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Intermediate Japanese Language Learning with Dazai Osamu

Complimentary Japanese Reading Lessons From Maplopo Schoolhouse

Season ONE—水仙 (Page TWENTY ONE)

 

EP21. Spotlight: てしまう, Dazai Osamu (太宰治), Daffodil (水仙)

Video file / Podcast Episode / Online Intermediate Japanese Course

Read the full EP21 transcript, Spotlight: てしまう | Intermediate and Advanced Japanese

[Soft Piano Music Playing]

Let’s stick with the fifth paragraph for now and take a look at this supporting verb てしまう.

Here’s the sentence:

(Speaking Japanese—1st Reading)

(Speaking Japanese—2nd Reading)

“We were entirely beaten down by the great passion and righteous sense of the senior.” Let’s pull apart the meaning of this a little bit. Now, it’s a supporting verb, right? So we’ve learned a few of these previously: ていく, てあげる, てくれる. These are all supporting verbs this 補助動詞.

And they enhance the meaning of the previous verb, right? The preceding verb. So, that’s what we see happening here in this sentence as well. But, the meaning of てしまう is to “completely finish something” or “to be done with it”. “To be over” … “reaching the end,” right? That kind of like “final straw.” Almost. So it emphasizes having completed something, right?

You’ll often see this in conjunction with, uh, adverbs like “utterly,” or, “extremely” … “completely” … “truly.” Sometimes it implies that you’re now in a troublesome situation, or, you’re going to be in a troublesome situation. Some sort of state of inconvenience, right? That’s the implication here. Often with this with this word and so it might leave you in a state of awkwardness—you’ve got (we’ve got) a situation here, right?

If you remember Jaws—if you’ve ever seen the Jaws movie— there’s this very famous line in there, right? And Richard Dreyfuss says “I think we’re gonna need a bigger boat.” That’s a very troublesome situation they’re realizing themselves to be in, right? So, that is not… (it) doesn’t have to do with the meaning of this word, but it’s kind of a little example of being in a really difficult situation, right? Now, example time.

Here we go:

(Speaking Japanese—1st Reading)

(Speaking Japanese—2nd Reading)

“The computer I bought 15 years ago is completely busted.”

(Speaking Japanese—1st Reading)

(Speaking Japanese—2nd Reading)

“I started working at five in the morning and I’m utterly exhausted.”

(Speaking Japanese—1st Reading)

(Speaking Japanese—2nd Reading)

So a parent might say this, right? To a child. If you’re maybe you would say to your husband I don’t know or your wife that would be funny… “If you’re constantly naughty, Santa will end up not liking you so yeah don’t be like on Santa’s naughty list.”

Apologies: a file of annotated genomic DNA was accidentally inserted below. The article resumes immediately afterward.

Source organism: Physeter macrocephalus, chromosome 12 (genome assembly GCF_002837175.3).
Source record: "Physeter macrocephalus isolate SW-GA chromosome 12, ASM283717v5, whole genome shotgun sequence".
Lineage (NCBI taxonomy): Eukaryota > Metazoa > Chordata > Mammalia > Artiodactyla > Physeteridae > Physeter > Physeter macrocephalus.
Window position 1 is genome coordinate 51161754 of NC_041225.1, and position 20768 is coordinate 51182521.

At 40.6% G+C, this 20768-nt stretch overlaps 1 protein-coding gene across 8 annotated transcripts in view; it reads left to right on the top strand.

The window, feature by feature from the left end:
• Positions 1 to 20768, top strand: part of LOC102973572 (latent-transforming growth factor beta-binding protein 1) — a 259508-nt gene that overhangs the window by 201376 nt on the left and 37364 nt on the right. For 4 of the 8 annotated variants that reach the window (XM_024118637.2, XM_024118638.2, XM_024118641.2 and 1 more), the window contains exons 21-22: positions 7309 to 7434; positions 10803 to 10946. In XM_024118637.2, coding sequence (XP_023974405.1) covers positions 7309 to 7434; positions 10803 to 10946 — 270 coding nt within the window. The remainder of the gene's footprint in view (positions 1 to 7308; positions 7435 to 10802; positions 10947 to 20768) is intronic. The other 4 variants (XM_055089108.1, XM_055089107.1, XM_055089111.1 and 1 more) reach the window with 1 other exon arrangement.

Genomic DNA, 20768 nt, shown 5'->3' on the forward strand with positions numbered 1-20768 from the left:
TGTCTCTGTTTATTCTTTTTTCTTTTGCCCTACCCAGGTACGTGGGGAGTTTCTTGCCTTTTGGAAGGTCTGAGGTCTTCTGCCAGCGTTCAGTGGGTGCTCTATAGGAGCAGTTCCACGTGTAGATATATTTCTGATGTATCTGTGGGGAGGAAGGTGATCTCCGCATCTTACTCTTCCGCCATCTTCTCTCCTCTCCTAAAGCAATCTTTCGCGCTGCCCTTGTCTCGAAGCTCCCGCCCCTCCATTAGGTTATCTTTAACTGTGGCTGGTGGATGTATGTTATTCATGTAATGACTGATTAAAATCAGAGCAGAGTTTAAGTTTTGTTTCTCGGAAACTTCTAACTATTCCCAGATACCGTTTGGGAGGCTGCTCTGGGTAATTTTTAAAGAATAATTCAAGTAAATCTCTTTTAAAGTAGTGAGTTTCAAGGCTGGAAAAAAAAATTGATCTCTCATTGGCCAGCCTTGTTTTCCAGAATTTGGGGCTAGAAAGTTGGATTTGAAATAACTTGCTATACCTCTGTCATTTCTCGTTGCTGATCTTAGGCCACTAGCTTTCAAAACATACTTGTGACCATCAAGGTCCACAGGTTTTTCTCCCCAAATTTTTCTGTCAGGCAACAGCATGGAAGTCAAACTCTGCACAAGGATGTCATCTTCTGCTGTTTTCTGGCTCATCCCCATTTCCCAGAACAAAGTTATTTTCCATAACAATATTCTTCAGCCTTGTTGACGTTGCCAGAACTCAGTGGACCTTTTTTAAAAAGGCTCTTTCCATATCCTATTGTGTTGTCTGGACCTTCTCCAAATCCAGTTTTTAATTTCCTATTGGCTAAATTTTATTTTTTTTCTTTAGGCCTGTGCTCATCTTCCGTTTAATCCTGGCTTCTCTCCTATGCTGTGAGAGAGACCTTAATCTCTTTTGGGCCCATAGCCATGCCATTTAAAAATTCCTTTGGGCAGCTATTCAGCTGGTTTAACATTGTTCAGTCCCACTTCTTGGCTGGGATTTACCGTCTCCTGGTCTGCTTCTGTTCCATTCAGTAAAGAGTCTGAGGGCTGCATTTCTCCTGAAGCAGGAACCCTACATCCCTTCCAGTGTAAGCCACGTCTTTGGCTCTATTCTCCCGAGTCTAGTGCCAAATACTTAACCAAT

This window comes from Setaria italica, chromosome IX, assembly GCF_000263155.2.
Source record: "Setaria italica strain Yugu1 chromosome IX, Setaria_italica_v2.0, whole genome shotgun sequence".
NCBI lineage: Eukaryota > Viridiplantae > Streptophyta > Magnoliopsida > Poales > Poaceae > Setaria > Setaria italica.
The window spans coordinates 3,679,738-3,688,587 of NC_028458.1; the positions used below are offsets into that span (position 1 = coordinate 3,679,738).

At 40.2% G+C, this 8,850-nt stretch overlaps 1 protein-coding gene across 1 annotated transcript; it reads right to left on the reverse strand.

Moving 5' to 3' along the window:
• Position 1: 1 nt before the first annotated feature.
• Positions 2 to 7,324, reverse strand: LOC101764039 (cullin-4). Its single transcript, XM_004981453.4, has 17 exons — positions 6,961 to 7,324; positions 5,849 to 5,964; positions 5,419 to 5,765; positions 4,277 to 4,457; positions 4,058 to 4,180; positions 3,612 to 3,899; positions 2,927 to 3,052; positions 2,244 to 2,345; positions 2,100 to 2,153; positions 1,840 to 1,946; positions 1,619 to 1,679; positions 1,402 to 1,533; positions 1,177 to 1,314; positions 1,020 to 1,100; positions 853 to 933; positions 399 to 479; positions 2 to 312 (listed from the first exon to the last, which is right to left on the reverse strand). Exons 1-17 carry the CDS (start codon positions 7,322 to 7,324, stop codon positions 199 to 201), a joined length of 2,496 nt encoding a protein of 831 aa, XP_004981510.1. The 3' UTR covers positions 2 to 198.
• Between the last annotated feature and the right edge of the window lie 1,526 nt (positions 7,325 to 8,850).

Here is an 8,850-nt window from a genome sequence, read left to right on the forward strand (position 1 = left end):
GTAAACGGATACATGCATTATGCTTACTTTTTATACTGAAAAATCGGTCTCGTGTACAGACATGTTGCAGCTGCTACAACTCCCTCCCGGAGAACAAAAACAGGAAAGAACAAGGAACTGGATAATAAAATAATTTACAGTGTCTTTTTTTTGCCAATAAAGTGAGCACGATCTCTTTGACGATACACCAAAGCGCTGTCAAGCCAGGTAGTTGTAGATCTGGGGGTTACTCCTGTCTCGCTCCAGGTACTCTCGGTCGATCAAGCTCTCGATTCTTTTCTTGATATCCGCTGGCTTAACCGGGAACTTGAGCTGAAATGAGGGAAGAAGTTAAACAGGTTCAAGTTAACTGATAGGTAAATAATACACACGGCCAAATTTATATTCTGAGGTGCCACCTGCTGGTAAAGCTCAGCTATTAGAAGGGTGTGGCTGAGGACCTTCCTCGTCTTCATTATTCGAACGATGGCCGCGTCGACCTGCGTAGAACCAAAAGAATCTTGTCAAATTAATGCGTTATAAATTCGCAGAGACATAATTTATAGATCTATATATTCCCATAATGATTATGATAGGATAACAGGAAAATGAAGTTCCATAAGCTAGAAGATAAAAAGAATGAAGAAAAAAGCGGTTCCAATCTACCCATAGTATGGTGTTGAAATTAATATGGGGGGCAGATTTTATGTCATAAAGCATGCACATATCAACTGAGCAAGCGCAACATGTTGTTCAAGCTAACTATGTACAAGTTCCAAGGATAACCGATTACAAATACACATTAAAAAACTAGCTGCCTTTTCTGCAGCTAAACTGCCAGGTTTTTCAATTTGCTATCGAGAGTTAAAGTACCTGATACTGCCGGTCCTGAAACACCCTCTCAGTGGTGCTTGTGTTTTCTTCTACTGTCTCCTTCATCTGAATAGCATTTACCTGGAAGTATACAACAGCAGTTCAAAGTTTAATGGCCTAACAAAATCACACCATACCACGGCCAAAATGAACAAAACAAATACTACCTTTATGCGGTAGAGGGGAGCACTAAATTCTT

Watch “Elf” if you haven’t seen it recently it’s a great movie. And, just to draw your attention to the conjugation here… so, (the) first two examples are conjugated in past tense, right? And, the last one (because it’s still present tense) is with this little particle at the end, よ, which we use to address someone.

So, without the よ it would be as if you were talking to yourself. But, the parent in this example is talking to a child, so that’s why よ  is used. So, the idea behind a lot of these spotlights is to highlight the nuance that’s happening in these sentences right in the first sentence the emotion that we are using in English is kind of captured by the use of the word “busted,” right?

If we didn’t use busted which kind of implies this: “Oh, no!” it’s absolutely dead, right? It’s not working anymore. If we didn’t use busted, and we’re a bit more clinical in our usage we might just simply say, uh: “The computer I bought 15 years ago is broken.”

It’s like you don’t care really, right? So, that’s what this word lends to the sentence in Japanese and the use of the word busted would kind of give us that same feeling in English, right?

In the next sentence what we’re feeling is this idea of having reached the lowest point of exhaustion—just so so darn tired, right? That’s what you get there.

And then in the last sentence another kind of, “Oh, no!” —Where the mother… or, where the wife… is saying: “You will be inconvenienced, because Santa will have reached his low, and you’re not going to get the things that you want, right?

So, more emotion… more disappointment. It’s not just a very kind of clinical “this is going to happen and you’re going to feel this” sort of thing.

Or: “That happened and this is the way you’re going to feel…”

Okay.

[Soft Piano Music Playing]

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